Kris Bubic KCR 2,250 2,200 2,650 2,600
Brusdar Graterol LAD 2,100 2,000 2,600 2,500
James Karinchak CLE 2,450 2,400 2,650 2,350
Devin Williams MIL 2,350 2,400 2,350 2,450
Brady Singer KCR 2,250 2,200 2,400 2,400
Cristian Javier HOU 2,450 2,350 2,800 2,800
Adrian Morejon SDP 2,450 2,400 2,600 2,700
Justus Sheffield SEA 1,900 1,900 2,600 2,500
Logan Webb SFG 2,250 2,100 2,700 2,700
Patrick Sandoval LAA 1,950 2,000 2,750 2,750
Peter Fairbanks TBR 2,400 2,450 2,300 2,400
Génesis Cabrera STL 2,250 2,300 2,550 2,450
Michel Baez SDP 2,500 2,350 2,350 2,150
David Peterson NYM 2,150 2,100 2,250 2,200
Logan Allen CLE 2,000 2,050 2,200 2,750
Anthony Kay TOR 2,400 2,350 2,450 2,550
Brandon Bielak HOU 2,400 2,350 2,650 2,550
Thomas Hatch TOR 2,550 2,600 2,550 2,600
Keegan Akin BAL 2,400 2,400 2,500 2,600
Codi Heuer CHW 2,450 2,300 2,200 2,350
Jonathan Hernandez TEX 2,150 2,100 2,350 2,350
Josh Staumont KCR 2,350 2,400 2,750 2,900
Kyle Wright ATL 2,400 2,400 2,600 2,750
JT Brubaker PIT 2,300 2,250 2,800 2,850
Tejay Antone CIN 2,200 2,650 2,750 2,950
Enoli Paredes HOU 2,350 2,400 2,950 2,900
Lewis Thorpe MIN 2,200 1,950 2,500 2,450
Devin Smeltzer MIN 2,550 2,400 2,650 2,700
Anthony Banda TBR 2,150 2,050 1,850 n/a
Dennis Santana LAD 2,550 2,450 2,850 2,700
Cody Stashak MIN 2,250 2,250 2,200 2,250
Matt Foster CHW 2,300 2,300 2,300 2,300
Michael King NYY 2,250 2,350 2,300 2,350
Bryan Garcia DET 2,250 2,150 2,500 2,450
Cionel Pérez HOU 2,100 2,100 2,550 2,650
Tyler Zuber KCR 2,400 2,250 2,750 2,850
Nick Nelson NYY 2,150 2,100 2,550 2,700
Blake Taylor HOU 2,350 2,300 2,400 2,300
Jimmy Herget TEX 2,350 2,350 2,600 2,600
Taylor Hearn TEX 2,300 2,300 2,200 2,400
Jorge Alcala MIN 2,450 2,400 2,600 2,450
Kevin Ginkel ARI 2,300 2,400 2,200 2,250
Walker Lockett SEA 2,250 2,250 2,500 2,650
Justin Dunn SEA 2,200 2,250 2,450 2,400
Cole Irvin PHI 2,000 2,000 1,950 2,000
Travis Bergen ARI 2,300 2,250 2,900 2,800
Rony García DET 2,300 2,300 2,250 2,200
Anthony Misiewicz SEA 2,400 2,350 2,750 2,850
Kyle Funkhouser DET 2,000 2,000 2,450 2,450
Yohan Ramirez SEA 2,300 2,350 2,400 2,400
Caleb Baragar SFG 2,450 2,500 2,900 3,000

The standard margin for error seems to be about 100 rpm. I have any pitcher whose sourced data dropped by more than that highlighted in red (there were lots of guys who were dinged up in 2020) and the ones who increased their spin rates by more than 100 rpm highlighted in blue (some guys were coming off of injury, and also, wow Tejay Antone — I can’t imagine how that happened). This is not to point toward spin rate as some kind of driving force in my evaluations; it’s more a way to present evidence that readers can trust the data I’m publishing here and on The Board since it isn’t derived the same way that the Statcast data is populating our player pages and instead comes to me over the phone or in email.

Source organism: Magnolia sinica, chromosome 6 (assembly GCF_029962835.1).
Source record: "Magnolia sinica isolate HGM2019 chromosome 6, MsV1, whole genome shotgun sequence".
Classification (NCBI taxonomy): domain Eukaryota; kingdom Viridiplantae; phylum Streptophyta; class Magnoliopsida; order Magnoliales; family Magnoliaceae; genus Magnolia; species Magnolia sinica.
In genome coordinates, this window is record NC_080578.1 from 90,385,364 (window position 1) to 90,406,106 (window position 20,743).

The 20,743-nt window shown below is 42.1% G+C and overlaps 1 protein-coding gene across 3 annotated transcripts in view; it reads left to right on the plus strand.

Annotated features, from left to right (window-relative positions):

More random notes on the graduates…

I’ve left each player’s pre-season ETA intact so you can see who arrived ahead of my schedule.

If a player’s FV was changed after the season because of a change of opinion on my part, they have a trend arrow on The Board to reflect that change. I’ve also tweaked some tool/pitch grades to better reflect current information.

It’s ironic that some pitchers who threw about 20 innings during the year have lost rookie/prospect eligibility while Ian Anderson and Sixto Sánchez, who threw big league playoff innings, remain eligible. I once had an exchange with Bay Area radio/podcast host Chris Townsend during which he asked why postseason performers like Anderson and Sánchez stay prospect-eligible when, in a sense, we know more about them than almost all of their peers since they’ve had to perform at or near the pinnacle of the sport. I think there’s some merit to this line of thinking, but I also think it’s valuable for readers to see players they’re quite familiar with on prospects lists to put the ones surrounding them on the rankings in better context.





Eric Longenhagen is from Catasauqua, PA and currently lives in Tempe, AZ. He spent four years working for the Phillies Triple-A affiliate, two with Baseball Info Solutions and two contributing to prospect coverage at ESPN.com. Previous work can also be found at Sports On Earth, CrashburnAlley and Prospect Insider.

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hombremomento
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hombremomento

So both Garrett Stubbs AND Garrett Stubbs are off?

Sonny L
Member
Member
Sonny L

He said Old Testament style so the second one is Garrett Stubbs the elder

Meg Rowley
Admin
Member

1) lol 2) good catch – thanks!